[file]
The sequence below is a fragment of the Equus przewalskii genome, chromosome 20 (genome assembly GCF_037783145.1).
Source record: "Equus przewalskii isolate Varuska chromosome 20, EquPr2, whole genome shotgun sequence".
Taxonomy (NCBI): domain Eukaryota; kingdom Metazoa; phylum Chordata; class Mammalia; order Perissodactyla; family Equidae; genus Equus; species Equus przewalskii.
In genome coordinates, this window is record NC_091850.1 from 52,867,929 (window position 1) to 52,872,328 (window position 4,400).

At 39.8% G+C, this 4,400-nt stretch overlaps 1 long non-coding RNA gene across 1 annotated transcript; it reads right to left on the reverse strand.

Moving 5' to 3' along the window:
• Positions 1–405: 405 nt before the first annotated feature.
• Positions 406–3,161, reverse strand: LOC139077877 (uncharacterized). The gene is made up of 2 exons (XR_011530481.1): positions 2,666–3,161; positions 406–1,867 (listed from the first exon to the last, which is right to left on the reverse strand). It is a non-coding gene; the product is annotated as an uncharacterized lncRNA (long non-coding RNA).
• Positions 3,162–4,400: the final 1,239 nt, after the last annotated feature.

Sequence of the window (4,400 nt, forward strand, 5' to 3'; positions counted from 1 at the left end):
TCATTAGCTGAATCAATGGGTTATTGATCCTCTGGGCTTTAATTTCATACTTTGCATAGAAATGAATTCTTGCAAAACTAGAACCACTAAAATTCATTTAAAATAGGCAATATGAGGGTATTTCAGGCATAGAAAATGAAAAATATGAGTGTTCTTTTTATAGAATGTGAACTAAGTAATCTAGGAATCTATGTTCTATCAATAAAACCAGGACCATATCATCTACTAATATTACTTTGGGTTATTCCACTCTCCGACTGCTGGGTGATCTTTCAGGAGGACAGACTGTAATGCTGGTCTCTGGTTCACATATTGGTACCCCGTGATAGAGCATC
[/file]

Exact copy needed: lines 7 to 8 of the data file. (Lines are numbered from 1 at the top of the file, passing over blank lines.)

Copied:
• Positions 1–405: 405 nt before the first annotated feature.
• Positions 406–3,161, reverse strand: LOC139077877 (uncharacterized). The gene is made up of 2 exons (XR_011530481.1): positions 2,666–3,161; positions 406–1,867 (listed from the first exon to the last, which is right to left on the reverse strand). It is a non-coding gene; the product is annotated as an uncharacterized lncRNA (long non-coding RNA).